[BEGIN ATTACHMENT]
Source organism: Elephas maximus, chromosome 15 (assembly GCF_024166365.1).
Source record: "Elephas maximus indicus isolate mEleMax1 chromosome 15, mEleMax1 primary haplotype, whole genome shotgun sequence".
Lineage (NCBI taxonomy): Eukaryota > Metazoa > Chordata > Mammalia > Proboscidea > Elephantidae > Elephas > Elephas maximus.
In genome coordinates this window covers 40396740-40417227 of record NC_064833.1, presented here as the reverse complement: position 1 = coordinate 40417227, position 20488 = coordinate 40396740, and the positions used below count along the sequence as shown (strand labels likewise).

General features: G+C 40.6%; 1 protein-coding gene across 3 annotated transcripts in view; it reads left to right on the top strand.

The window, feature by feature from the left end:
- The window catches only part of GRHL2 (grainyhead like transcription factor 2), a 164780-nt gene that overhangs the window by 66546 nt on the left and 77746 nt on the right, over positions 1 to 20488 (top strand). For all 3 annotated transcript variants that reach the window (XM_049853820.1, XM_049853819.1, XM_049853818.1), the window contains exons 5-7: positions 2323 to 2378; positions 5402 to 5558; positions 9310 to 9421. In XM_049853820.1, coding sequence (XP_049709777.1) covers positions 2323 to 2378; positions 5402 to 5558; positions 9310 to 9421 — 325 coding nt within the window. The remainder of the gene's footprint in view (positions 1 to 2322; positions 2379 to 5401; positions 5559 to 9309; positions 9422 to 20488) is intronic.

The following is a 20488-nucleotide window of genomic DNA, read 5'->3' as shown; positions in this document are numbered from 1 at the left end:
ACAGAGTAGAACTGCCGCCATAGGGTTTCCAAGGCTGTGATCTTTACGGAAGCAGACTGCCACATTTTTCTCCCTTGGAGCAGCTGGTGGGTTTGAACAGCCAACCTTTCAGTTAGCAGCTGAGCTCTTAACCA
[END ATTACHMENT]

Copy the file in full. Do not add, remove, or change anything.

Source organism: Elephas maximus, chromosome 15 (assembly GCF_024166365.1).
Source record: "Elephas maximus indicus isolate mEleMax1 chromosome 15, mEleMax1 primary haplotype, whole genome shotgun sequence".
Lineage (NCBI taxonomy): Eukaryota > Metazoa > Chordata > Mammalia > Proboscidea > Elephantidae > Elephas > Elephas maximus.
In genome coordinates this window covers 40396740-40417227 of record NC_064833.1, presented here as the reverse complement: position 1 = coordinate 40417227, position 20488 = coordinate 40396740, and the positions used below count along the sequence as shown (strand labels likewise).

General features: G+C 40.6%; 1 protein-coding gene across 3 annotated transcripts in view; it reads left to right on the top strand.

The window, feature by feature from the left end:
- The window catches only part of GRHL2 (grainyhead like transcription factor 2), a 164780-nt gene that overhangs the window by 66546 nt on the left and 77746 nt on the right, over positions 1 to 20488 (top strand). For all 3 annotated transcript variants that reach the window (XM_049853820.1, XM_049853819.1, XM_049853818.1), the window contains exons 5-7: positions 2323 to 2378; positions 5402 to 5558; positions 9310 to 9421. In XM_049853820.1, coding sequence (XP_049709777.1) covers positions 2323 to 2378; positions 5402 to 5558; positions 9310 to 9421 — 325 coding nt within the window. The remainder of the gene's footprint in view (positions 1 to 2322; positions 2379 to 5401; positions 5559 to 9309; positions 9422 to 20488) is intronic.

The following is a 20488-nucleotide window of genomic DNA, read 5'->3' as shown; positions in this document are numbered from 1 at the left end:
ACAGAGTAGAACTGCCGCCATAGGGTTTCCAAGGCTGTGATCTTTACGGAAGCAGACTGCCACATTTTTCTCCCTTGGAGCAGCTGGTGGGTTTGAACAGCCAACCTTTCAGTTAGCAGCTGAGCTCTTAACCA